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Gun Policy

Assault Weapons Are Not Protected By the Second Amendment, Appeals Court Rules

The Fourth Circuit decision is the first to expressly reject a right to bear an AR-15 or other "weapons of war."

A federal appeals court on Tuesday upheld Maryland’s ban on assault weapons and high-capacity magazines, ruling that Second Amendment protections do not extend to what it called “weapons of war.”

Writing for the 10-4 majority, Judge Robert King of the Fourth Circuit Court of Appeals in Richmond, Virginia, said that the landmark Heller v. District of Columbia decision rendered in 2008 explicitly allows governments to regulate firearms similar in design and function to those issued to members of the military.

“We are convinced that the banned assault weapons and large-capacity magazines are among those arms that are ‘like’ M-16 rifles — ‘weapons that are most useful in military service’ — which the Heller Court singled out as being beyond the Second Amendment’s reach,” the decision reads. “Put simply, we have no power to extend Second Amendment protection to the weapons of war that the Heller decision explicitly excluded from such coverage.”

 

The decision marks the fifth time that a federal appeals court has upheld a state assault weapons law, but it goes further than those previous decisions. It is the first to exclude AR-15s and other similar guns from Second Amendment protection on the grounds that they are virtually indistinguishable from weapons of war. The court found that such designation overrides considerations of the common usage or suitability for home self-defense of a gun like the AR-15.

The ruling is a resounding defeat for the National Sports Shooting Foundation, the gun manufacturers’ trade group which, along with two Maryland gun owners, had sued to overturn the state’s sweeping assault weapons ban, which prohibits the possession, sale, transfer, or transportation into the state of certain weapons, including all variants of the AR-15 and AK-47 rifle platforms, along with certain kinds of pistols, including semiautomatic versions of the Uzi.

More broadly, Maryland’s law applies to all center-fired semiautomatic rifles that can accept detachable magazines and have two or more features like a flash suppressor or a pistol grip. After the expiration of the federal assault weapons ban in 2004, millions of such guns have been manufactured for civilians and remain unregulated in much of the country. Maryland’s assault weapons law is similar to California’s, requiring registration of those weapons lawfully possessed before the passage of the ban.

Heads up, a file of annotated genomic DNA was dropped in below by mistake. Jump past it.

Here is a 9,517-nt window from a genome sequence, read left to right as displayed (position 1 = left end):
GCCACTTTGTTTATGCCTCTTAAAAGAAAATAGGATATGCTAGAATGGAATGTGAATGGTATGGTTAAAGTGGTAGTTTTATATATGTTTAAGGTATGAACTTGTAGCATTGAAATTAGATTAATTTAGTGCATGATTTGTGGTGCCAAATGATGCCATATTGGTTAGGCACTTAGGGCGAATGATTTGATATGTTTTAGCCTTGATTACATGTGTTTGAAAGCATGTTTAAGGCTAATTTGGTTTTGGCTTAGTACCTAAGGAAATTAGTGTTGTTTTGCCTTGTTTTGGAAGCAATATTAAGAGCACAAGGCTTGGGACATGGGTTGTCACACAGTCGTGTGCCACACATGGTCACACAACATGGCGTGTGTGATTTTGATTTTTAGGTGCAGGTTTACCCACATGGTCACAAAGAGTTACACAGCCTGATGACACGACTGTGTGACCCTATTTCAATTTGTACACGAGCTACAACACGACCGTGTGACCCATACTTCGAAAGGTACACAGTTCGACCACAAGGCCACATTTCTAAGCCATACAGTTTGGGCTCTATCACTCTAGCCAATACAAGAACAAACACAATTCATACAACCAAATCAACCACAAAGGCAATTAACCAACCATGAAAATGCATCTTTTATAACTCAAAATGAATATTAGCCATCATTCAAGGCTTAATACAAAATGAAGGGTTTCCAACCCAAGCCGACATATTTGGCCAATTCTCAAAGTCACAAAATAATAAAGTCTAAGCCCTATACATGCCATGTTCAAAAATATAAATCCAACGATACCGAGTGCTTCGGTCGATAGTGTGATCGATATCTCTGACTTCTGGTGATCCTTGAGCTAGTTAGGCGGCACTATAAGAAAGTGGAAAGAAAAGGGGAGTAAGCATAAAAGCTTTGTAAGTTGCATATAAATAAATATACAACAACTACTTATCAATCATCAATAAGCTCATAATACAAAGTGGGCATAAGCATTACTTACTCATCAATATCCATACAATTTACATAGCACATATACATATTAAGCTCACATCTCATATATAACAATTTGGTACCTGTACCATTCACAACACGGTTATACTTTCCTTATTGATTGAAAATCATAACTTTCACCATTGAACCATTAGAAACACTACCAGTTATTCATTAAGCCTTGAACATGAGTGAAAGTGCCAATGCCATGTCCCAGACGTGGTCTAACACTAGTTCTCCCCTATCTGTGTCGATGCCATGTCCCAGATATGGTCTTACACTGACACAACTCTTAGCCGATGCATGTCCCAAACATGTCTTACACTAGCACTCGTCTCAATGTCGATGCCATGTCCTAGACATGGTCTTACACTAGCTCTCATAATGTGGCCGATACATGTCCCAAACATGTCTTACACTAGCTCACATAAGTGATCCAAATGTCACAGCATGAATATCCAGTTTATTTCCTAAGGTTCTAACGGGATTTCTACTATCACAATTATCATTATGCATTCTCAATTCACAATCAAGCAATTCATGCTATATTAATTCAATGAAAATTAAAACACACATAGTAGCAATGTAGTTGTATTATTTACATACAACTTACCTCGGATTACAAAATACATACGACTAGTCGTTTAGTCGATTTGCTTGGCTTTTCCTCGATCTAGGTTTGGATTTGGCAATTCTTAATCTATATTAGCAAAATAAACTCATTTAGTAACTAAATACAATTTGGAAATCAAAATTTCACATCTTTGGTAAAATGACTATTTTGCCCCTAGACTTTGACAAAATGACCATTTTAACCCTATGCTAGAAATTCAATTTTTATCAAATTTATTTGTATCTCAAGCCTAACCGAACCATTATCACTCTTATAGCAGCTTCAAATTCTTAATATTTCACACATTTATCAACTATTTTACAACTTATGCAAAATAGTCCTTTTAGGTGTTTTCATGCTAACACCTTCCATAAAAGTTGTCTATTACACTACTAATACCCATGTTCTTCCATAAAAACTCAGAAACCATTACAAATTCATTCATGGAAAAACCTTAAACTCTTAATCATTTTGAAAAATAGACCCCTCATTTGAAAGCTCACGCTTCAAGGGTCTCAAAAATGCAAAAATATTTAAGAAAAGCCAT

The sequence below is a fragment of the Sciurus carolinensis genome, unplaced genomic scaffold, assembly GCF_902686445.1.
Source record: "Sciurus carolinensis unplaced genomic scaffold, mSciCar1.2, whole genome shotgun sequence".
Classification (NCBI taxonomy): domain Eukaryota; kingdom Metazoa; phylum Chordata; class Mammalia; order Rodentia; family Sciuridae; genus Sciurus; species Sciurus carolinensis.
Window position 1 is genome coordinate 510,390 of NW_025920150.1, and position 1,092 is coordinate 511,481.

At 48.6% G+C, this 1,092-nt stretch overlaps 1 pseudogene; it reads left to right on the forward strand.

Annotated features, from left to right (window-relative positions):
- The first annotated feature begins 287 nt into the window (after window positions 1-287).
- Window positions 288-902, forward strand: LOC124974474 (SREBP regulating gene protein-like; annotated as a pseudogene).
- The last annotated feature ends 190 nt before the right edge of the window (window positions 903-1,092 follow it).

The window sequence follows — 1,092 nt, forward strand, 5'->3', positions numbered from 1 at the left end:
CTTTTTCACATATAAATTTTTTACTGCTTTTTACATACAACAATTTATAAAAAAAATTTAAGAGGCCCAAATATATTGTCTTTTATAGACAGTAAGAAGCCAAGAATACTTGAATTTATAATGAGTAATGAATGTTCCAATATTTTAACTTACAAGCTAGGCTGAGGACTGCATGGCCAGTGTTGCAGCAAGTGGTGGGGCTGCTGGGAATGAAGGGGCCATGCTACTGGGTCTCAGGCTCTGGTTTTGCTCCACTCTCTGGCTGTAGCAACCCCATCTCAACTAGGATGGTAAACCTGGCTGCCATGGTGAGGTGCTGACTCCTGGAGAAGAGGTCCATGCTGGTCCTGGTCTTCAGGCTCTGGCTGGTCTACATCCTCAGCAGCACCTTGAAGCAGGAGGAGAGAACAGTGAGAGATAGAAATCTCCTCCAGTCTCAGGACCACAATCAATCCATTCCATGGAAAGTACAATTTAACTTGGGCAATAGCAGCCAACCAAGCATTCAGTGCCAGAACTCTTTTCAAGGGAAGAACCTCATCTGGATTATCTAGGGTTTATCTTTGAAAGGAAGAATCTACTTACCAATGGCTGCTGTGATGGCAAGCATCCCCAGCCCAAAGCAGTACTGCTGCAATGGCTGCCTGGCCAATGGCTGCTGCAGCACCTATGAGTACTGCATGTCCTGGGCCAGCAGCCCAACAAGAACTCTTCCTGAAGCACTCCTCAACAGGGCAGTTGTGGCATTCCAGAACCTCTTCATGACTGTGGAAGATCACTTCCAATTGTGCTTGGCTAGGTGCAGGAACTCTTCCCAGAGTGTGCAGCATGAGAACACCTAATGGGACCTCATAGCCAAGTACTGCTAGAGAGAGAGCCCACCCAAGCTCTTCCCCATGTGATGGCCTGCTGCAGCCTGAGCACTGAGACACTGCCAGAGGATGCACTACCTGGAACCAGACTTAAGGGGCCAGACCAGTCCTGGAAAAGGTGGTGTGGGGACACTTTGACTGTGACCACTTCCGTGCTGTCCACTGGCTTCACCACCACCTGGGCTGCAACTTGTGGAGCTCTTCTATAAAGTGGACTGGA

The Maryland law also prohibits the sale and transfer of magazines capable of holding more than 10 rounds. Maryland residents who owned magazines affected by the law before its passage may keep them. In comparison, California gun owners must surrender their large-capacity magazines to authorities by July 1.

“It’s a huge victory,” said appellate attorney Deepak Gupta, who submitted a brief on behalf of the defendants. “It shows that a Second Amendment right to bear arms can coexist with common-sense gun legislation.”

John Parker Sweeney, who represented the plaintiffs, did not immediately respond to requests for comment.

Judge William Traxler, a President Bill Clinton appointee, was joined by three colleagues in a dissenting opinion. Traxler argued that “the majority has gone to greater lengths than any other court to eviscerate the constitutionally guaranteed right to keep and bear arms.”

The majority opinion extensively describes the history of assault-style weapons, and the extent to which they are created to mimic the functionality of military-grade guns.

“The banned assault weapons ‘are firearms designed for the battlefield, for the soldier to be able to shoot a large number of rounds across a battlefield at a high rate of speed,’” the opinion reads, citing filings in the case. “Their design results in ‘a capability for lethality — more wounds, more serious, in more victims — far beyond that of other firearms in general, including other semiautomatic guns.’”

The opinion cites a 1994 Treasury Department study that found the technical features singled out by assault weapons bans — flash suppressors, barrel shrouds, folding and telescoping stocks, pistol grips, grenade launchers, night sights, and the ability to accept bayonets and large-capacity magazines — “serve specific, combat-functional ends.”

Significantly, Judge James Harvie Wilkinson III, a conservative appointed by President Ronald Reagan, wrote in a separate concurring opinion that assault weapon laws are a “wholly separate subject” from constitutionally protected handgun ownership for self defense. He wrote that judicial decisions to reject assault weapons bans would be “disenfranchising.”

“To say in the wake of so many mass shootings in so many localities across this country that the people themselves are now to be rendered newly powerless, that all they can do is stand by and watch as federal courts design their destiny — this would deliver a body blow to democracy as we have known it since the very founding of this nation,” Wilkinson wrote.

[Richard Creager of Glade Valley Sporting Goods in Maryland holds an AR-15 in 2014. Photo: Skip Lawrence, Frederick News Post]